b2 = gamm(y~s(x0,bs="cr")+s(x1,bs="cr")+s(x2,bs="cr")+s(x3,bs="cr") +
            s(id, bs="re") + s(fb, bs="re"),
          data=dat, correlation=corAR1())

# Let's see the model summary
b2$gam %>% summary()
## 
## Family: gaussian 
## Link function: identity 
## 
## Formula:
## y ~ s(x0, bs = "cr") + s(x1, bs = "cr") + s(x2, bs = "cr") + 
##     s(x3, bs = "cr") + s(id, bs = "re") + s(fb, bs = "re")
## 
## Parametric coefficients:
##             Estimate Std. Error t value Pr(>|t|)    
## (Intercept)   7.6814     0.6034   12.73   <2e-16 ***
## ---
## Signif. codes:  0 '***' 0.001 '**' 0.01 '*' 0.05 '.' 0.1 ' ' 1
## 
## Approximate significance of smooth terms:
##             edf Ref.df      F  p-value    
## s(x0) 3.0180801  3.018  4.833 0.002708 ** 
## s(x1) 2.0579692  2.058 55.553  < 2e-16 ***
## s(x2) 7.0925152  7.093 44.217  < 2e-16 ***
## s(x3) 1.0000005  1.000  0.424 0.515152    
## s(id) 5.9841208  9.000  2.254 0.000526 ***
## s(fb) 0.0000139  3.000  0.000 0.370790    
## ---
## Signif. codes:  0 '***' 0.001 '**' 0.01 '*' 0.05 '.' 0.1 ' ' 1
## 
## R-sq.(adj) =  0.428   
##   Scale est. = 16.399    n = 400

Notice how we’ve now not used the random argument in the function, but set two splines over the random effects instead. Notice also that while p and F-values have changed, the effects are still very strong, and the adjusted R2 is also changed, but the conclusion would still be the same. I’m still working on understanding exactly how these values change on a statistical basis, but I understand why.

See also how the model summary also includes the random effect splines in the summary of fixed effects! This tripped me up a little, but they are still not handled as fixed effects, they are random, but there is something different about the models.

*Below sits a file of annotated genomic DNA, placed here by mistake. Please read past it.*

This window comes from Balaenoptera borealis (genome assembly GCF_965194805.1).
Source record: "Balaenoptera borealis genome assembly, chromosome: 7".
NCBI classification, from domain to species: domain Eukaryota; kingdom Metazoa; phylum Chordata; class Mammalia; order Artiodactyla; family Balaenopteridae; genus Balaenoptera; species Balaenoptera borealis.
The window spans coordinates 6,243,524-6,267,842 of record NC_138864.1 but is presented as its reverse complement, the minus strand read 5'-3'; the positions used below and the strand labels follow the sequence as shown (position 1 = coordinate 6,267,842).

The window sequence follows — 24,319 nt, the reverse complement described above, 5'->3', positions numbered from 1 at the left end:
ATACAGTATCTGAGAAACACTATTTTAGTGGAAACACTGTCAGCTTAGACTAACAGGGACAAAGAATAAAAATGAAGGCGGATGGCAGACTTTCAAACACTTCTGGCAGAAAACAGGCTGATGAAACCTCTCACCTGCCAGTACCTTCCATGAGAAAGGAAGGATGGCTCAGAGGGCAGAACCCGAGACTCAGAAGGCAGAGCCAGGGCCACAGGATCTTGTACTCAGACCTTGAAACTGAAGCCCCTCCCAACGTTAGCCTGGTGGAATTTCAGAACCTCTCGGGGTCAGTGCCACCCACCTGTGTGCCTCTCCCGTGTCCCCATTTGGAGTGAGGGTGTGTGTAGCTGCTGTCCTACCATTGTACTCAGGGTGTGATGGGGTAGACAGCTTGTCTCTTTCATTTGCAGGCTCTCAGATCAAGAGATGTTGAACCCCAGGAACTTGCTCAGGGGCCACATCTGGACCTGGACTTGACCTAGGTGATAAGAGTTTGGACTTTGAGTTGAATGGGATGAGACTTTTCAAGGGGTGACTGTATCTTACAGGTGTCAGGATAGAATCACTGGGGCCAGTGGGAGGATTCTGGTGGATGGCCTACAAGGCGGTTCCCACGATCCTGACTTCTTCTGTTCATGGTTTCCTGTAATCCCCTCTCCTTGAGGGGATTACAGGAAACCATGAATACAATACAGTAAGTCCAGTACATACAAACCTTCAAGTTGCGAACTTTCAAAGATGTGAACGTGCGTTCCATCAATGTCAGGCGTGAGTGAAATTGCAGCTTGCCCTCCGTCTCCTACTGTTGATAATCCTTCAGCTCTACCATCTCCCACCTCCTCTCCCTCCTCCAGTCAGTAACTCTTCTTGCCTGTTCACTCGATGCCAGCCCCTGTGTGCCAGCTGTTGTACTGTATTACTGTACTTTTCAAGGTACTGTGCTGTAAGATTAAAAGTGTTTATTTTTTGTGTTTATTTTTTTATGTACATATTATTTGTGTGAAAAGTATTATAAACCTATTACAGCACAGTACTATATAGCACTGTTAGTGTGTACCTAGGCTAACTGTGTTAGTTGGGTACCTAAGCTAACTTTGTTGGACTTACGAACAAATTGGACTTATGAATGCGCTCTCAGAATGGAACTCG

and that is true. The first case uses a “standard” maximum likelihood function on the estimates, which makes it fast and powerfull. The second example introduces a penalized ridge function over the random effects, making it quite a conservative approach. Which you can see through the reduced F-values and increased p-values, and but also the increased correlation!

I was still quite insecure about what I was looking at. There are things with this output that is different enough for me to be a little insecure about the approach being correct. Using ranef on this output, furhter made me a little anxious, it was so different than what I am used to.

ranef(b2$lme)
## Level: g 
##            Xr1         Xr2         Xr3          Xr4        Xr5        Xr6
## 1 -0.001218306 0.006751215 -0.01164747 -0.002250968 0.03275992 0.05436231
##           Xr7         Xr8
## 1 -0.08915512 -0.07731022
## 
## Level: g.0 %in% g 
##            Xr.01        Xr.02        Xr.03         Xr.04      Xr.05
## 1/1 -0.001094679 -0.002218705 -0.006072648 -0.0008453057 0.00412478
##           Xr.06       Xr.07      Xr.08
## 1/1 0.008283309 -0.02910859 0.03293125
## 
## Level: g.1 %in% g.0 %in% g 
##          Xr.11     Xr.12      Xr.13      Xr.14      Xr.15     Xr.16
## 1/1/1 0.600786 -0.311167 -0.6703398 -0.8216271 -0.8450285 -1.124136
##           Xr.17      Xr.18
## 1/1/1 0.8277681 -0.2820918
## 
## Level: g.2 %in% g.1 %in% g.0 %in% g 
##                Xr.21        Xr.22        Xr.23        Xr.24        Xr.25
## 1/1/1/1 1.143415e-10 1.382384e-10 2.446257e-10 5.680298e-10 7.164992e-10
##                 Xr.26        Xr.27        Xr.28
## 1/1/1/1 -1.735694e-10 7.832256e-10 4.623241e-11
## 
## Level: g.3 %in% g.2 %in% g.1 %in% g.0 %in% g 
##              Xr.31     Xr.32     Xr.33      Xr.34     Xr.35     Xr.36
## 1/1/1/1/1 1.014185 0.5310558 0.8330142 -0.3497278 -1.347548 0.6065157
##              Xr.37    Xr.38     Xr.39      Xr.310
## 1/1/1/1/1 -0.70093 2.054974 -2.542524 -0.09901478
## 
## Level: g.4 %in% g.3 %in% g.2 %in% g.1 %in% g.0 %in% g 
##                     Xr.41        Xr.42         Xr.43        Xr.44
## 1/1/1/1/1/1 -1.282376e-06 3.508029e-06 -2.818919e-06 5.932657e-07

Look at that, the random participant intercepts are seemingly gone! Whaaaaaat? I’ve been looking into why, and the answer still eludes me a little. But I know the random effects are taken into account in the model, I know they are random because I specified them so, and I also can see a simple summary of the spline in the model summary.